Resources Hub » Blog » 5 Ways Nonprofits Can Impress and Retain Donors Using Email Marketing

Email marketing is one of the best ways to communicate with your audience. When a nonprofit sends out an email campaign, the goal is to retain existing donors and convert new ones by including relevant, personalized, and valuable content.

It seems simple, but increasing your conversion rate through email and keeping your existing donors fully engaged requires an email marketing strategy.

While there are tons of blogs and resources out there for nonprofits to refine parts of their fundraising process, there are also a handful of best practices for email marketing that can go a long way to help you impress and retain your donors.

By following the guidelines for strong email marketing, your organization can boost donor retention and conversion. Plus (and more importantly), you’ll make your email campaigns more useful as a direct communication channel for your donors to engage with your work.

Today, we’re sharing 5 ways nonprofits can impress and retain donors using email marketing.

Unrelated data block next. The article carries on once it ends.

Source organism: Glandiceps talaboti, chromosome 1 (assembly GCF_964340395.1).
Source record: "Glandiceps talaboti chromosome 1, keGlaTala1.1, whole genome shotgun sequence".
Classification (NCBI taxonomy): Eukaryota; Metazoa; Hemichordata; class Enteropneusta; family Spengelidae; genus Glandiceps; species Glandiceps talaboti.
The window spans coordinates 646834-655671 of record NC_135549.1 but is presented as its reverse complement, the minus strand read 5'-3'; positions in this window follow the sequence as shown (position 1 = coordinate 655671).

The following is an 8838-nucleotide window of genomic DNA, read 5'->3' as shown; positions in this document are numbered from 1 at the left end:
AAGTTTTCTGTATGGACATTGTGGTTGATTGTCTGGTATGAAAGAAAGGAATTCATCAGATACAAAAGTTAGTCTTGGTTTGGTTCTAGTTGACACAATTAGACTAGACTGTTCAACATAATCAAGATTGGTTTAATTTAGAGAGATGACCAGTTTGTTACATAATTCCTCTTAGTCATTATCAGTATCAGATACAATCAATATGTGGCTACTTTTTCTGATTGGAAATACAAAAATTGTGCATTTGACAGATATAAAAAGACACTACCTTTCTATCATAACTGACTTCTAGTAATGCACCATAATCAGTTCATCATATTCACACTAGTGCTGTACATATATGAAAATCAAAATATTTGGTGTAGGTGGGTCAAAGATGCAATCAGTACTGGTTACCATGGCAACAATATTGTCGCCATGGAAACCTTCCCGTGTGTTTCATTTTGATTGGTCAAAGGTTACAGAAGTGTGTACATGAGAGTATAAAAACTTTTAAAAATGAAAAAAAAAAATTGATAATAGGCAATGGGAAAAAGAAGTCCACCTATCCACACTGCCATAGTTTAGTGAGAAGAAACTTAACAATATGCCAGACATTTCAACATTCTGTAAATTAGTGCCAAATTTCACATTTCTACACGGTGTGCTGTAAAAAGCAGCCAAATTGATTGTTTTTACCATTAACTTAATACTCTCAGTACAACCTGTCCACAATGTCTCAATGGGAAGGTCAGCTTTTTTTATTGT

1. Provide unique donation tools

As an extremely reliable marketing tool, email is perfect for addressing the two core needs of nonprofit donor engagement, donor retention and conversion, because of its adaptability. It’s easier than ever to provide donation tools in your email messages to donors.

While it’s easy to simply link to your donation page at the end of an email, this strategy relies too heavily on the assumption that your email recipients will always have the time and interest to click through.

Instead, make your message immediately interesting and help your recipients to feel more engaged. The easiest way to encourage donations and boost email engagement is to provide unique donation tools that make the interaction feel like more than just a donation.

Digital donation tools can do this one of three ways:

  • By deepening direct engagement. Think of online fundraising campaigns like crowdfunding or peer-to-peer fundraising. By making one of these campaigns the call-to-action of your email, you invite supporters to get directly engaged with your fundraising process.
  • By encouraging new types of engagement. Your email can also explain new donation methods that you’re incorporating into your next campaign. Text-to-give and mobile bidding tools are extremely engaging for many donors and event attendees.
  • By increasing donor impact. Helping your donors feel even better about supporting your work is a great strategy for increasing retention and donation upgrades. Linking out to matching gift search tools on your website is the perfect way for supporters to double the impact of their gifts.